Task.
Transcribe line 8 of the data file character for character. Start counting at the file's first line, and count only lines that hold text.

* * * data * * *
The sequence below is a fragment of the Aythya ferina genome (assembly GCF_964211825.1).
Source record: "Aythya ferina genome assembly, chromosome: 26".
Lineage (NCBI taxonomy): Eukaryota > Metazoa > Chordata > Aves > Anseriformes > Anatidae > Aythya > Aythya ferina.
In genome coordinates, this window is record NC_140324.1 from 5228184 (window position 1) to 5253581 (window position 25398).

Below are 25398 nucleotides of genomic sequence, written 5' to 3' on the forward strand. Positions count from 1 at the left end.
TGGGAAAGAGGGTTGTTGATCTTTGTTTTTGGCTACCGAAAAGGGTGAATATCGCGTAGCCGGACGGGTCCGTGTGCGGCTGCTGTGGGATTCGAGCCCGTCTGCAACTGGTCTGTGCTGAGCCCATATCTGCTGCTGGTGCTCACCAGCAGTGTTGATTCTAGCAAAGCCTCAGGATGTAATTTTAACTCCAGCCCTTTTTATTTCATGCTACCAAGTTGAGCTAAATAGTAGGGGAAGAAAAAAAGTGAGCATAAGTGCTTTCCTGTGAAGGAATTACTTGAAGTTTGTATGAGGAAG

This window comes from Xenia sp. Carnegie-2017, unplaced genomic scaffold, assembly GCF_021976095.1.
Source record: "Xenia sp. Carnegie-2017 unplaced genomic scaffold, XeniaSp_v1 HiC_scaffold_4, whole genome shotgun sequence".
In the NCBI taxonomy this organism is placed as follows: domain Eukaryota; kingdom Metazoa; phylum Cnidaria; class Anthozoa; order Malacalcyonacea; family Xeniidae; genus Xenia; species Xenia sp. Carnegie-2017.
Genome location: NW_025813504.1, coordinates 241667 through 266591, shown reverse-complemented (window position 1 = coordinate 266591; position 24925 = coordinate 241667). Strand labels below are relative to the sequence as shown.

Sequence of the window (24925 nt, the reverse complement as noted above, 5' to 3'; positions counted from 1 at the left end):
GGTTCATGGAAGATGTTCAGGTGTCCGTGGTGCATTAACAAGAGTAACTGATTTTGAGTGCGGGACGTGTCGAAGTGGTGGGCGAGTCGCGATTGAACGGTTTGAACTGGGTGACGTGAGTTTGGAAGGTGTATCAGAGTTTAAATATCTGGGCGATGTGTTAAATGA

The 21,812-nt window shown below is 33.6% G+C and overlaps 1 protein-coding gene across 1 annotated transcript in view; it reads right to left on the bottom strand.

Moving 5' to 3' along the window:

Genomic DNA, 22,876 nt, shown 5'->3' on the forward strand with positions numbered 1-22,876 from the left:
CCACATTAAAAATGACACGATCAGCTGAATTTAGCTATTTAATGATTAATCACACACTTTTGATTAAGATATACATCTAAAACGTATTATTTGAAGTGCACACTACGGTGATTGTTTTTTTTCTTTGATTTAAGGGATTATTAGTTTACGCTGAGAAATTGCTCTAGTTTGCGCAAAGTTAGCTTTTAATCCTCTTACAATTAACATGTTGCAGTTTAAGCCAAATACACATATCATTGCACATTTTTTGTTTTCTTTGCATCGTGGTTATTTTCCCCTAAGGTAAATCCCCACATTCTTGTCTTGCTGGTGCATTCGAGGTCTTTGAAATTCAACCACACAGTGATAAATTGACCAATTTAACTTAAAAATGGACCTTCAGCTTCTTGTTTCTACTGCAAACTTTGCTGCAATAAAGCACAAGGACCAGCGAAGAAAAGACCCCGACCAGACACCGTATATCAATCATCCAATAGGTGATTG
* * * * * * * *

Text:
Source record: "Xenia sp. Carnegie-2017 unplaced genomic scaffold, XeniaSp_v1 HiC_scaffold_4, whole genome shotgun sequence".